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Olson: We Need Leadership on Debt Ceiling

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The battle over spending cuts and "meaningful" deficit cutting will continue now that the House rejected President Obama's measure to increase the $14.3 trillion debt limit without conditions. Even some Democrats who originally supported Obama's position voted against it.

As one DC insider told me on the phone, August second is a "million miles away" and " there is no urgency in getting it passed." But some contacts of mine say that doesn't mean a measure will not passed because "Obama does not want to be the first President to default.

He'll eventually need to sign a Republican bill that has cost cutting measures in it."

So, instead of the dog days of summer, it'll be a season of infighting and bickering. We have been hearing story after story on the consequences of a default. I caught up with Former Federal Reserve Governor and Treliant Co-Chairman Mark Olson on the debt season and the official end of QE2.

LL: Tomorrow is June & the Fed is wrapping up purchase operations of treasuries. Do you think it could have an important impact on the markets?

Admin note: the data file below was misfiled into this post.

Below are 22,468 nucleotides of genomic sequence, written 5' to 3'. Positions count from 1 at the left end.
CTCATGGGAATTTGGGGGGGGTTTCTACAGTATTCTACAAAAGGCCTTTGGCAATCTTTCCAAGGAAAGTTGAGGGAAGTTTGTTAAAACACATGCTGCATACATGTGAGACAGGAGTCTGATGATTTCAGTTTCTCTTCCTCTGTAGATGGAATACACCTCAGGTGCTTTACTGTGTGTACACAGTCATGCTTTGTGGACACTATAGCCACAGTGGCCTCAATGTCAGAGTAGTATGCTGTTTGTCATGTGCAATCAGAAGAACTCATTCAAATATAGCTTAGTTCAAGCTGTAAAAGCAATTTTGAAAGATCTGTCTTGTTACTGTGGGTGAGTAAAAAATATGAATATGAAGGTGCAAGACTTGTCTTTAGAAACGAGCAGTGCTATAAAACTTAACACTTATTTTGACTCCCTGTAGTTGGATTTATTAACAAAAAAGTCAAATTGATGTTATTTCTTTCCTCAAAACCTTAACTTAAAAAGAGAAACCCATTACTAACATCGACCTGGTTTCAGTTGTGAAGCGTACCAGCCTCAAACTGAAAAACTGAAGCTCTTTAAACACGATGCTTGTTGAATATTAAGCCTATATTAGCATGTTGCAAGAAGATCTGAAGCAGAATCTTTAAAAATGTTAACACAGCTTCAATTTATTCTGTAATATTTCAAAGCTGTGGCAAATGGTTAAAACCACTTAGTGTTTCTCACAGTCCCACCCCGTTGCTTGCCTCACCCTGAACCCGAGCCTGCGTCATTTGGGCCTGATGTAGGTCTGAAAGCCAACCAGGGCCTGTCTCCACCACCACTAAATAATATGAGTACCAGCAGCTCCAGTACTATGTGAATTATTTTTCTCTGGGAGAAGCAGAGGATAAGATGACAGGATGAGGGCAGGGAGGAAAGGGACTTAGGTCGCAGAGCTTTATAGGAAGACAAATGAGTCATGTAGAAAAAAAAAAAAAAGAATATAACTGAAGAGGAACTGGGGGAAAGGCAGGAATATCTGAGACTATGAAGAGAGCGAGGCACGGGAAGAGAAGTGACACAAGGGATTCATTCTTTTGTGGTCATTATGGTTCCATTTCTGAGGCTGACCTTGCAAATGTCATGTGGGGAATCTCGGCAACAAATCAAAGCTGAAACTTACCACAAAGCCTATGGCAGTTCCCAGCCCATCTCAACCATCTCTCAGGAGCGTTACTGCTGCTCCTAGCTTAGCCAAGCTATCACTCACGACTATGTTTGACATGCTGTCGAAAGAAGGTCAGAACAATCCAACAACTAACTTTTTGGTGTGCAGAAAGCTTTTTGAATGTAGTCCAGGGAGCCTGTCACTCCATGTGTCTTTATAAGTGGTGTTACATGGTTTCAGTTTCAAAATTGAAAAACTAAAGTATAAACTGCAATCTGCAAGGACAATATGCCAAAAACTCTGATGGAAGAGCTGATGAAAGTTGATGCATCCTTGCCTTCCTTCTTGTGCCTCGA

MO: My guess is the market has already priced in the expectation for QE2 to have reached the end of the purchase period. Absent a major economic disturbance, I see no likelihood of continued purchases.

LL: What matters more to you- flows going into riskier assets like equities or will we see more stock activity?

MO: At this point I think incremental flows will be to maintain the current mix which we be largely governments focused. The Fed is committed to replenish all of the flow from upcoming maturities to avoid the appearance of passive tightening. But I do not expect the mix of instruments to change.

LL: What's your outlook on treasury supply?

MO: Given the ongoing need to borrow, I foresee no concerns about adequate supply. I am sure the Fed will monitor the markets in a manner that will avoid unintended shortages in specific maturities.

LL: One of my contacts, Roger Altman od Evercore told me we are seeing the first signs of edginess on the debt ceiling in the CDS market with the spreads widening. Are you concerned?

MO: Very concerned. In my judgment, Congress is playing "Chicken"

with our nation's credit rating. Increasing the debt ceiling is the wrong place for Congress to try to achieve agreements on spending or taxes. The debt ceiling needs to be adjusted to accommodate fiscal decisions already made or determined by Congress. The discussions on budget, spending and taxes should be conducted independent of the debt ceiling issue.

LL: Do you think the President should be taking more of a leadership role in this whole debt ceiling debate?

MO: Secretary Geithner, and Fed Chairman Bernanke have been very strong on this point. It is now time for the President to be more strongly involved.

A Senior Talent Producer at CNBC, and author of "Thriving in the New Economy:Lessons from Today's Top Business Minds."

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